Last year I wrote about the difficulties inherent in organising healthcare services. Another industry with in-built instability is financial services. Several characteristics of this sector make it especially difficult to regulate effectively. I have explored some of these below.
Financial regulation is in a constant state of tension between two approaches. The ‘Laissez-faire’ (i.e. hands-off) approach advocates minimal interference, based on the assumption that the best interests of society are served through free markets. The alternate approach (‘interventionist’) suggests that free markets often act irrationally; they require close supervision and restrictions to avoid damaging financial crashes, amongst other problems.
The decision of where in the regulatory continuum between these two extremes a particular regulator should sit is fraught with difficulty. I’d like to draw attention to four particular problems.
Financial systems are full of feedback mechanisms that we don’t completely understand. The actions of millions of market participants combine to set asset prices, provide capital and transfer risks. What happens in the markets affects their behaviour, which in turn has an effect on the markets. George Soros calls the feedback patterns ‘reflexivity’ and blames the recent financial crisis on it.
Complexity in the markets might be seen as a good reason not to intervene, as regulators’ actions are liable to have ‘unintended consequences’. However it could also justify interventions which prevent increases in complexity (such as restrictions on derivative products). Regulatory rules may also help companies deal with the unexpected (such as capital requirements for banks). Market complexity is a double-edged sword that makes regulators’ jobs extremely difficult.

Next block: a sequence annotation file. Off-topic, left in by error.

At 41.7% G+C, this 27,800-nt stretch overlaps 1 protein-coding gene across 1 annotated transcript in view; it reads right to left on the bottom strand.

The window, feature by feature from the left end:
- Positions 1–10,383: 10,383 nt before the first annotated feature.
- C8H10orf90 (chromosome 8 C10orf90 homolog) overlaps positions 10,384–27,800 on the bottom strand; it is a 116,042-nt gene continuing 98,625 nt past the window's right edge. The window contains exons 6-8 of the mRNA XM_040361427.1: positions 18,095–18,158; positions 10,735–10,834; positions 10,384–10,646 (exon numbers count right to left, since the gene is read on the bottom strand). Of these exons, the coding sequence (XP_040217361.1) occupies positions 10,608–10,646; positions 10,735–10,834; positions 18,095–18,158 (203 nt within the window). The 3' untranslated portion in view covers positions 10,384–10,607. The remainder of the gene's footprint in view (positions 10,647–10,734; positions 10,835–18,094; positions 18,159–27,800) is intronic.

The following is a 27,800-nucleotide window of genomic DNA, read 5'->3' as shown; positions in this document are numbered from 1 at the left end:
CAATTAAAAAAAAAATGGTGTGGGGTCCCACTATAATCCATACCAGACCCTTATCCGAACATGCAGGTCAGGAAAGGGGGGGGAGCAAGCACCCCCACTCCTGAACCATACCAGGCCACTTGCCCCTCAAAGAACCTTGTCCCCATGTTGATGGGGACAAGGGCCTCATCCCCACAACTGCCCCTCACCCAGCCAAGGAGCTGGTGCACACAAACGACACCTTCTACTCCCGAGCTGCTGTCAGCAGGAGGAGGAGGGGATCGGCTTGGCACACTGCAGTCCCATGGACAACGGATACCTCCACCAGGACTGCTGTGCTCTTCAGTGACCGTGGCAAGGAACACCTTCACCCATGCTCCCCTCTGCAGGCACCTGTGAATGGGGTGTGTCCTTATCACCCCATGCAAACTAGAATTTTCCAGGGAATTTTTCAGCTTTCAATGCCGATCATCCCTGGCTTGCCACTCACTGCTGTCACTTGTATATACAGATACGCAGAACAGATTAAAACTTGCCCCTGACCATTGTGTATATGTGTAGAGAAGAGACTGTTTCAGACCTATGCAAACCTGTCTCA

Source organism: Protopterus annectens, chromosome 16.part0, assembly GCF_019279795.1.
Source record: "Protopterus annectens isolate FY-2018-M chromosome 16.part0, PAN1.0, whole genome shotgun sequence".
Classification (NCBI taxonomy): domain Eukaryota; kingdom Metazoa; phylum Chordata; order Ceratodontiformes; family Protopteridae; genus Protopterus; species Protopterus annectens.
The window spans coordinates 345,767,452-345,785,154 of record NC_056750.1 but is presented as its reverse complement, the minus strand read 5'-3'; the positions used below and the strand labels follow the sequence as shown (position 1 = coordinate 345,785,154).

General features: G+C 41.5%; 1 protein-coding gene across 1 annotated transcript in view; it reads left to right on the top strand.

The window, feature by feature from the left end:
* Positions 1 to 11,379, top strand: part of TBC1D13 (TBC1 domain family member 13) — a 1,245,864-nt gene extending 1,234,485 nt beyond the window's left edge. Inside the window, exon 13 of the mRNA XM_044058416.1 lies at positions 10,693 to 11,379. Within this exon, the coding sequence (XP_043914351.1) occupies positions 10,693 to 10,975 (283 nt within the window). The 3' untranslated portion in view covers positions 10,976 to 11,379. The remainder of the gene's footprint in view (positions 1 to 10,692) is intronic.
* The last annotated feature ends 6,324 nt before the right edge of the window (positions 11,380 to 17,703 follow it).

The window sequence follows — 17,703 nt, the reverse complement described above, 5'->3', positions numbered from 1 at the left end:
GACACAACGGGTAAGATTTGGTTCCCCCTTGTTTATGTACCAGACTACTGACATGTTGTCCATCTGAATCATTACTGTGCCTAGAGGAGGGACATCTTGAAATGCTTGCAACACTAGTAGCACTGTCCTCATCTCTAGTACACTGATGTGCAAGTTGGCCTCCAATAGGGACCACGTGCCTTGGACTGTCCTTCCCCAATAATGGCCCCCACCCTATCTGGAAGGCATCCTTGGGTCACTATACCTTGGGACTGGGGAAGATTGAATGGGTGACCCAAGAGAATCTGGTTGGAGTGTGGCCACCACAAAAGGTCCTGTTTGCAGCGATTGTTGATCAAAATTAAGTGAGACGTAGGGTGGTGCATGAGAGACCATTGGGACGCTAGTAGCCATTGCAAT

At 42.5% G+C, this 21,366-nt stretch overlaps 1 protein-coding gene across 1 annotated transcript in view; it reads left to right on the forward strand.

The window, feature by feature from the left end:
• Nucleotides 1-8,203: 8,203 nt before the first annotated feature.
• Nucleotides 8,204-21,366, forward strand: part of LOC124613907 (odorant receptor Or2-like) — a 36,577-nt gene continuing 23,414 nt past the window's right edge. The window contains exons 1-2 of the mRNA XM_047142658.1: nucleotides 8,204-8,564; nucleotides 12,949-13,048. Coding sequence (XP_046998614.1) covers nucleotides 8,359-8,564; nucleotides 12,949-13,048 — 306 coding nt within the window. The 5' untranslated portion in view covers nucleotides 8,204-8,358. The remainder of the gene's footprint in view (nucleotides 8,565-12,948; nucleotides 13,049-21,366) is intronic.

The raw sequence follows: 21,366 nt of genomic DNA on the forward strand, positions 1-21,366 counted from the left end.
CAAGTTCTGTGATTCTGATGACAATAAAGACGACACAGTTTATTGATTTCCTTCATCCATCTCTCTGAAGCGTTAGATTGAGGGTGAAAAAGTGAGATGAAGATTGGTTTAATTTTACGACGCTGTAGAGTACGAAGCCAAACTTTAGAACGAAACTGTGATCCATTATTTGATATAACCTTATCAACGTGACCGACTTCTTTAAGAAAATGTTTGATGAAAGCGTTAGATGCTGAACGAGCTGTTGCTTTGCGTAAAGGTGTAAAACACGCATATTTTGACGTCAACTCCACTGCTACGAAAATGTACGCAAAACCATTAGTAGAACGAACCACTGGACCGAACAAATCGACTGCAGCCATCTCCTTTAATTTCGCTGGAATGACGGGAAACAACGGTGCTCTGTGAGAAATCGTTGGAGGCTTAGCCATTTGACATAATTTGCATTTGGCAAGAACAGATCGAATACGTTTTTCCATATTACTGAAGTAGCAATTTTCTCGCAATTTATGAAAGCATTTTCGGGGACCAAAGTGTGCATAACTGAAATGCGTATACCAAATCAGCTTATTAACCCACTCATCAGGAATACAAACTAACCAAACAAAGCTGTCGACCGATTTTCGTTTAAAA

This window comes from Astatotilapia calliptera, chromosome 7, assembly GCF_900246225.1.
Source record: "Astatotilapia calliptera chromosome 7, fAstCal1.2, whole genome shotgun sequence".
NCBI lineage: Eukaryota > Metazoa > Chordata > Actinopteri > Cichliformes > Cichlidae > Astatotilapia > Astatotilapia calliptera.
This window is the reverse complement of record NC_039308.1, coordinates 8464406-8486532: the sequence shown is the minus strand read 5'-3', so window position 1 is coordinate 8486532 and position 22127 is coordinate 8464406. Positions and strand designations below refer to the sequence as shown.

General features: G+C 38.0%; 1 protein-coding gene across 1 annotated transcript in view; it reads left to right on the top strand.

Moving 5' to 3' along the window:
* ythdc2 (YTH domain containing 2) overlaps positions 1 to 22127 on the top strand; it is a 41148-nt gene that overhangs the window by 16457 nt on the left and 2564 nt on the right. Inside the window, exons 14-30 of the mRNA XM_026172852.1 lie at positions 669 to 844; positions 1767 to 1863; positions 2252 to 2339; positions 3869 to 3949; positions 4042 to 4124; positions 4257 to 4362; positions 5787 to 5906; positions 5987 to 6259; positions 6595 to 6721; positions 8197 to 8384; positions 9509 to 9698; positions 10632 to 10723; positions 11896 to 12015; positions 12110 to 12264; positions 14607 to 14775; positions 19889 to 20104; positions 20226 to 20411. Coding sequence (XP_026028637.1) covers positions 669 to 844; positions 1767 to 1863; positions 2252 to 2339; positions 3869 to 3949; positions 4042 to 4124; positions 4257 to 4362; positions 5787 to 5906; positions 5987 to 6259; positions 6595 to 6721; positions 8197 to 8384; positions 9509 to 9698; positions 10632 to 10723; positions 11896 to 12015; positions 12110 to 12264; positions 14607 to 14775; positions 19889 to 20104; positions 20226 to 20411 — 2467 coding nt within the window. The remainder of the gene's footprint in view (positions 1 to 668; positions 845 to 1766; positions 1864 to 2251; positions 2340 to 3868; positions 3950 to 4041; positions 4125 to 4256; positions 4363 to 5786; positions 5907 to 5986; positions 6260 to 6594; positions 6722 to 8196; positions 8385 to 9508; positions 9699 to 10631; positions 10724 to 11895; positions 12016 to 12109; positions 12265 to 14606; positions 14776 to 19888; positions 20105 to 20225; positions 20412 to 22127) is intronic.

2.) Revolving Doors
The Oscar-winning documentary ‘Inside Job’ highlights how top roles in financial regulators are frequently filled by ex-bankers. This isn’t surprising, given the specialised knowledge these roles require. However it can reasonably cause concerns about conflicts of interest. Social ties, political contributions, and the ‘revolving doors’ between jobs in regulation, banking, and lobbying create strong disincentives to individual regulators taking hard line.
3.) Race to the Bottom
Financial services firms can base themselves where they like. As a result, some countries try to attract them by offering low regulatory burdens. The risk that firms will flee financial centres such as New York or London is a major disincentive to regulators in the US and UK from tightening up their supervisory regime.
4.) Financial Innovation
As Merton H. Miller explained in his 1986 paper on Financial Innovation, “the major impulses to successful financial innovations have come from regulations and taxes.” More specifically, financial institutions use new products as a way to get around regulatory restrictions, rendering them ineffective. (As an example, the US withholding tax on interest payments remitted abroad triggered the creation of the market for Eurobonds, to allow US firms to raise money outside of the US.) In addition, continuous financial innovation makes it extremely difficult for regulators to stay up-to-date with the latest financial instruments being created.
This is a very cursory treatment of a subject that could inspire whole volumes. I am sure I have missed out other important reasons behind the difficulty of regulating financial services. Ultimately, it will be the widespread recognition of these potential roadblocks to effective regulation that allows us to make progress overcoming them.